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Whatever it takes, pass a budget

September 04, 2008|GEORGE SKELTON

SACRAMENTO — The Legislature and the governor may have reached the point where the most responsible thing they can do is to be irresponsible.

Acting responsibly may be beyond their grasp. They may be incapable of passing a state budget that honestly balances the books, one that includes a combination of spending cuts and tax increases.

Now 66 days into the fiscal year without passing a spending plan -- a record -- it's perhaps time for the Legislature to produce another irresponsible budget that relies on borrowing and accounting gimmicks, one that digs the state deeper into its hole.

Yes, I'm serious.

Gov. Arnold Schwarzenegger recently told me he'd veto such a "get out of town" budget. "I am very adamant about not creating more debt." That was commendable. But for many, the situation is becoming more dire by the day.

Hundreds of small business vendors who sell to the state aren't being paid. Many are struggling to keep their doors open. Same with nursing homes, community clinics, care centers for the disabled. . . . Also being stiffed are community colleges and some K-12 school programs.

In an economy short on cash, the state has held back $4.3 billion so far during the budget gridlock. And it's only going to get worse. If there's no budget in September, an additional $7.6 billion will be withheld, most of it from private enterprise.

Republicans are pushing for an emergency appropriation to pay Sacramento's victims. But, by law, the governor must request it. And he refuses, believing that would take the heat off the Legislature to compromise.

"The legislators are arguing and fighting, and I say to them, 'Get out of your ideological corners,' " Schwarzenegger told reporters Wednesday at a photo-op with local officials in Placerville, a Sierra foothill town represented by two GOP lawmakers he obviously was trying to pressure.

One later responded caustically in a prepared statement. "It is disappointing to see him travel from city to city to criticize members of the Legislature," said Sen. Dave Cox (R-Fair Oaks). "It is long past time to stay in the state Capitol, roll up our sleeves and do the nitty-gritty work of negotiating a budget."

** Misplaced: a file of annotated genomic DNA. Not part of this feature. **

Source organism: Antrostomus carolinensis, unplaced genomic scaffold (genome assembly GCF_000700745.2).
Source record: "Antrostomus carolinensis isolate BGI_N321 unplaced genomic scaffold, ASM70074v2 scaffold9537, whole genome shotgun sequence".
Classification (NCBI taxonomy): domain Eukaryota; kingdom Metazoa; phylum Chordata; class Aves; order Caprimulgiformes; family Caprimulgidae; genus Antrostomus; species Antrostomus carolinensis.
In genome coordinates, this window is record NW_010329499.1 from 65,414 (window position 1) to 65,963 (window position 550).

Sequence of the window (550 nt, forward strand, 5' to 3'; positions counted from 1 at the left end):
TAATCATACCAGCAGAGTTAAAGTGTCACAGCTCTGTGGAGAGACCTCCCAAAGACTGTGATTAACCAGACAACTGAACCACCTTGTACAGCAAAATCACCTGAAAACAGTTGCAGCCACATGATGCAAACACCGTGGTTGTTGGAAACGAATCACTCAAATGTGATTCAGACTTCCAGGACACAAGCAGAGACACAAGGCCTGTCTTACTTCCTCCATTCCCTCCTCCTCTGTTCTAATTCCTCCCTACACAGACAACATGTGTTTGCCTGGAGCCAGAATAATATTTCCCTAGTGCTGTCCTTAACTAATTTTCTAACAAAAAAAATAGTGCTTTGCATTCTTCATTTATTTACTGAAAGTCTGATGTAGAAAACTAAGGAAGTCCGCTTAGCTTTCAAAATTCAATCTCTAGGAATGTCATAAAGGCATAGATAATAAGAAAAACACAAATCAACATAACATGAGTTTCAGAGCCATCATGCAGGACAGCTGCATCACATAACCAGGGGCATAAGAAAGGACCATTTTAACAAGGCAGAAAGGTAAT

Time also is of the essence if Sacramento is to avoid tossing bundles of money down a Wall Street rat hole.

The state normally borrows short term in September to even out cash flow. But if there's no budget, that borrowing could cost an additional $200 million to $500 million in interest. The politicians may have only another week or two to enact a spending plan and escape the lenders' gouge.

Credit Schwarzenegger and Senate President Pro Tem Don Perata (D-Oakland) for fighting the valiant fight and insisting that the state kick its addiction to borrowing.

They recently resisted behind-the-scenes efforts by Republicans in both houses and Assembly Democrats to devise a no-tax budget that relied on widespread borrowing, dipping into various state money jars, including local government and transportation accounts. That borrowed money would have to be repaid within three years at steep interest rates.

But the only practical way to avoid such borrowing and fill a $15.2-billion deficit hole is to raise taxes.

Schwarzenegger has proposed a temporary one-cent sales tax increase to raise roughly $4 billion. Senate Democrats have agreed. Assembly Democrats earlier proposed $6.7 billion in tax hikes on the wealthiest income earners (couples above $321,000) and on corporations.

But Republicans won't talk taxes -- at least not enough of them to pass a budget when an inane two-thirds majority vote is required. That means at least two Republicans in the Senate and six in the Assembly. The Senate seems doable; the Assembly practically impossible.

"Democrats have to realize we're not going to raise taxes," Assembly Republican Leader Mike Villines of Clovis told me. "Once they realize that, then we can negotiate a fair budget -- not a perfect budget."

Democrats already have given significantly on program cuts, although not enough for Republicans.

Assembly Democrats have agreed to pare schools $2.2 billion below what they normally would receive. Senate Democrats have signed off on the governor's $3.3-billion reduction.

Democrats have agreed to cancel state cost-of-living adjustments for welfare families and the impoverished aged, blind and disabled.

Everybody wants to raid public transit money.

Republicans advocate selling future lottery profits to an investor for $2 billion. "That's legally questionable" without voter approval, notes Assembly Budget Committee Chairman John Laird (D-Santa Cruz).

Schwarzenegger and Democrats -- but not Republicans -- seem within striking distance of a compromise on budget reforms aimed at preventing future deficits.

What's the answer for a budget deal? I asked Laird. "I don't know. We [Democrats] have proposed to do a little of everything. Republicans don't buy it."

This is an abysmal impasse, the worst I've seen.

One major problem is Republican lawmakers feel they owe nothing to Schwarzenegger. They view him as unreliable politically and philosophically. So the governor can't deliver any GOP votes. Hasn't so far, anyway.

Maybe they'll all surprise us and act responsibly. But it needs to be soon. Even an irresponsible budget is better than none as fall approaches.

Call it a season and wait until next year. The team's bound to get better.


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